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Grown-Ups Need Security Blankets Too
Posted on September 09, 2016 by Beth LaSala
he definition of "Security Blanket" is a blanket carried by a child to reduce anxiety or anything an adult person uses to reduce anxiety. Adults report that security objects are comforting reminders of childhood. Psychologists say that people feel a strong bond with security objects regardless of the fact that the relationship is, by definition, one sided. The creation of ChappyWraps was inspired by a childhood memory of a cherished security blanket named "lamby" or "the sick blanket" (because we wrapped up in it when we stayed home from school sick).
Some old pictures of the original "lamby":
NEWBORN CHRISTINA (1988)
CHRISTINA, JOE AND ASHLEY (1994)
Richard Passman, a retired psychologist from the University of Milwaukee conducted a study in 1979 and discovered that 60% of kids are attached to a blanket, toy or pacifier during the first three years of life. A study published in the Journal of Consulting and Clinical Psychology in 2000 found that children who brought their beloved blanket with them to the doctor's office were less stressed (measured by blood pressure and heart rate). A 1986 study published in the Journal of American Academy of Child Psychology discovered that at age 14 - 21% of girls and 12% of boys still used their security object. It seems that the "security blanket" is appropriately named. They actually provide security to those attached to them. They soothe when the going gets tough, provide reassurance and moral support in unfamiliar situations, and help to combat fear.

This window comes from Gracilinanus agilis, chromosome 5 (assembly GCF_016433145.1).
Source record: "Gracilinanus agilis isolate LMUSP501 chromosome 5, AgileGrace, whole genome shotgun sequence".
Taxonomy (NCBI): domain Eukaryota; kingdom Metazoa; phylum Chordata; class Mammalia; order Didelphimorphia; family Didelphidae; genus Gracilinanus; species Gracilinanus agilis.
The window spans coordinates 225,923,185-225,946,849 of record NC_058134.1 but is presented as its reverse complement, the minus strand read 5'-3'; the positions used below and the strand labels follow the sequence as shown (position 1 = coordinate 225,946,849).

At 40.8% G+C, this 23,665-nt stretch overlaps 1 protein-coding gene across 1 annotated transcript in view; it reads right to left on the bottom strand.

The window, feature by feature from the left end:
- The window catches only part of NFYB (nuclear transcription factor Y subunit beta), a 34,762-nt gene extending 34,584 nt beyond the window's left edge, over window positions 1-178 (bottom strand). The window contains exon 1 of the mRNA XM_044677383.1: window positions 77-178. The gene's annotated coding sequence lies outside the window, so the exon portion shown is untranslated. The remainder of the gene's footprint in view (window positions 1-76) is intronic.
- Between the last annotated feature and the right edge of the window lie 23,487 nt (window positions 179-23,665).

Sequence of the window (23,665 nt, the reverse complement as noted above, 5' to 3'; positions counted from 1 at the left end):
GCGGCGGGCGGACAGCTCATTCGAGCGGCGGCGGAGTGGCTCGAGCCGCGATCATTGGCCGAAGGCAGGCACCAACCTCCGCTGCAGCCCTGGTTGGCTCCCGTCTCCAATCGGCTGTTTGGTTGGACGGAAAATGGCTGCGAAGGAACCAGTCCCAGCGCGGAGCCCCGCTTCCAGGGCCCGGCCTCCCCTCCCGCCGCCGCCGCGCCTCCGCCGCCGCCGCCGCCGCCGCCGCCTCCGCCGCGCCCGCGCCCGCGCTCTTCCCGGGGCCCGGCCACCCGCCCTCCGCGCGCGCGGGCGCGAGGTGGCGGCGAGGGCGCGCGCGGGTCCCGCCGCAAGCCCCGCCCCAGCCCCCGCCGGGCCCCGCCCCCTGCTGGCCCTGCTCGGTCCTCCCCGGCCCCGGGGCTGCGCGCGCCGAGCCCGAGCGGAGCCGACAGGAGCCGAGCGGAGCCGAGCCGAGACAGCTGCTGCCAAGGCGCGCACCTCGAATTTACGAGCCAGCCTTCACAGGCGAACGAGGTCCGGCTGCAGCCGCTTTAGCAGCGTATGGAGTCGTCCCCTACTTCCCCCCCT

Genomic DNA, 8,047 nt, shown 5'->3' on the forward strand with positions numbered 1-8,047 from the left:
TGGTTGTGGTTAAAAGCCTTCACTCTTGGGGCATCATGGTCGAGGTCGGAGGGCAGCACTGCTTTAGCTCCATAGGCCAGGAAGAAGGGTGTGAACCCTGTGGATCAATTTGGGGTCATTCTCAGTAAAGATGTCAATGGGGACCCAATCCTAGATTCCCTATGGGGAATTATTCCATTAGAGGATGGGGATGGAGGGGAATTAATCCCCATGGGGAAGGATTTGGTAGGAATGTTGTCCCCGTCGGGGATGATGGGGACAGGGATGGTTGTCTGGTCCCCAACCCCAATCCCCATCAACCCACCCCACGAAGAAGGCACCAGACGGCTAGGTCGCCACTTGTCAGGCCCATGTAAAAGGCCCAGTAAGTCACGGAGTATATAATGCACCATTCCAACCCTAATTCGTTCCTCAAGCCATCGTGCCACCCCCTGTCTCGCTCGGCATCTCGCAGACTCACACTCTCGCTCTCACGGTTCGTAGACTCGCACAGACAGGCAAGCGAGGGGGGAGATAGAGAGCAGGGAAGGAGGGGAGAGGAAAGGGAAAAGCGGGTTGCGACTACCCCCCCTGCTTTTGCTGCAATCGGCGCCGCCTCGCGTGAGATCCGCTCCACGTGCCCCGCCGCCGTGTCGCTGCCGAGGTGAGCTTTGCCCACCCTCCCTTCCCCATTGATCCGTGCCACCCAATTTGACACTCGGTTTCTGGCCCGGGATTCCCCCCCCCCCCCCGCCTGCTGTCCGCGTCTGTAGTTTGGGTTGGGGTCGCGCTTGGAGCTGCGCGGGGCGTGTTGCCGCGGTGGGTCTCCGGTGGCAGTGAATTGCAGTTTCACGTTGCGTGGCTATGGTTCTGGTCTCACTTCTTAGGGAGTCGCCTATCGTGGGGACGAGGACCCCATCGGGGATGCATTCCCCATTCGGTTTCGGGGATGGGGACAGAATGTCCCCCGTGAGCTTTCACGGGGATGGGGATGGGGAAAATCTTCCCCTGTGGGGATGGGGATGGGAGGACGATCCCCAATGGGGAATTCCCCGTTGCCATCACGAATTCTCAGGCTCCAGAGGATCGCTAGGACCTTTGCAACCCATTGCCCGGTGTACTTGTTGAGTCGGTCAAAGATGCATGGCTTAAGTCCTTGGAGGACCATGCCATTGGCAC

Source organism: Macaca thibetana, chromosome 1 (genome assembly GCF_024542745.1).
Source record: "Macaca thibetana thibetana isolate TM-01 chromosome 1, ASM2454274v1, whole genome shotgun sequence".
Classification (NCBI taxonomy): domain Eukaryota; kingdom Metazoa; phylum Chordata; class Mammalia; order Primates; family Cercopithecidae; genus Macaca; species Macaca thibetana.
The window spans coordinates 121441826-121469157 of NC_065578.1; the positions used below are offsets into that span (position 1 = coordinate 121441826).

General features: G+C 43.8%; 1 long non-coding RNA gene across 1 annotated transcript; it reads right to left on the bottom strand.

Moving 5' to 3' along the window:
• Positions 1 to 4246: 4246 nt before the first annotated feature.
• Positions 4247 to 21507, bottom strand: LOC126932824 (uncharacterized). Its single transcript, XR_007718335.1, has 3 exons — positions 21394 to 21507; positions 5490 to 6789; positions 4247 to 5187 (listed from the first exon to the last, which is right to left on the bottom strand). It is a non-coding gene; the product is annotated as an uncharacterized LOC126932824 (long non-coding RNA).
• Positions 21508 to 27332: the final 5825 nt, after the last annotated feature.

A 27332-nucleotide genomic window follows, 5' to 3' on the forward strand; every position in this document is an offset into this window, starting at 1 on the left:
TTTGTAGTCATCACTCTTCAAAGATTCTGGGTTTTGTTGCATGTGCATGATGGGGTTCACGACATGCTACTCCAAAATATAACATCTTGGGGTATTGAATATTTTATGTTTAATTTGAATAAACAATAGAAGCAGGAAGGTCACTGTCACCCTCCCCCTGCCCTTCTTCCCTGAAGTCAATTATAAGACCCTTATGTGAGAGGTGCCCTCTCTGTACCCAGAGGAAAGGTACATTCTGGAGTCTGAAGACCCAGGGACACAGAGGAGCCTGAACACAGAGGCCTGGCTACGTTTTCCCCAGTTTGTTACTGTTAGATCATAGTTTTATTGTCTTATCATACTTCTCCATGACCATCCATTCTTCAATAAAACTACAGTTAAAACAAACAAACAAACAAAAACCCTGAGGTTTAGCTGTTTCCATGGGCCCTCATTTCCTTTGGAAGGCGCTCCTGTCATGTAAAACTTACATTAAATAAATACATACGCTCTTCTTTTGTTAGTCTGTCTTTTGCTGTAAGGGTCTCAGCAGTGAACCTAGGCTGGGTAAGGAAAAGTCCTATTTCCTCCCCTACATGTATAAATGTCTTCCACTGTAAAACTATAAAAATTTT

These emotions don't fade into adulthood. Scientists call this "essentialism". Essentialism is why we don't feel the same about replacement objects when the original has been lost. It is the feeling that an object holds an emotional attachment that is of greater value than the physical properties of the object. A study published in the Journal of Cognition and Culture in 2010 found that participants became agitated and experienced a stress response when asked to cut up pictures of their cherished items. This emotional value is difficult to put into words and greatly out weighs the physical nature of the object. A 2011 Travelodge suvery reports that 35% of British adults still sleep with stuffed animals or comfort objects.
There are many other uses for "security blankets" and comfort objects. In 2008, a study found that a Sony robotic pet decreased lonliness for the elderly in nursing homes. Paramedics use blankets to treat patients suffering from shock or to calm victims of fire or crime. Charities provide blankets for the survivors of disasters. Psychologists are studying the soothing effects of blankets with autistic children and are experimenting with replacing restraints for agitated patients with thick blankets. Security blankets provide the desirable soothing effect and psychological comfort to lessen stress and improve emotional well-being. (information source -wikipedia and Stephanie Pappas article 10/10/10)
"Security Blankets" have existed for a long time. Since 1920, "security blanket fasteners" were uesd to prevent infants from rolling out of bed. More recently, Charles M. Schultz gave a "security and happiness blanket" to his character Linus in the Peanuts comic strip.
BETH AND MONICA WITH THE OLD AND THE NEW LAMBY BLANKETS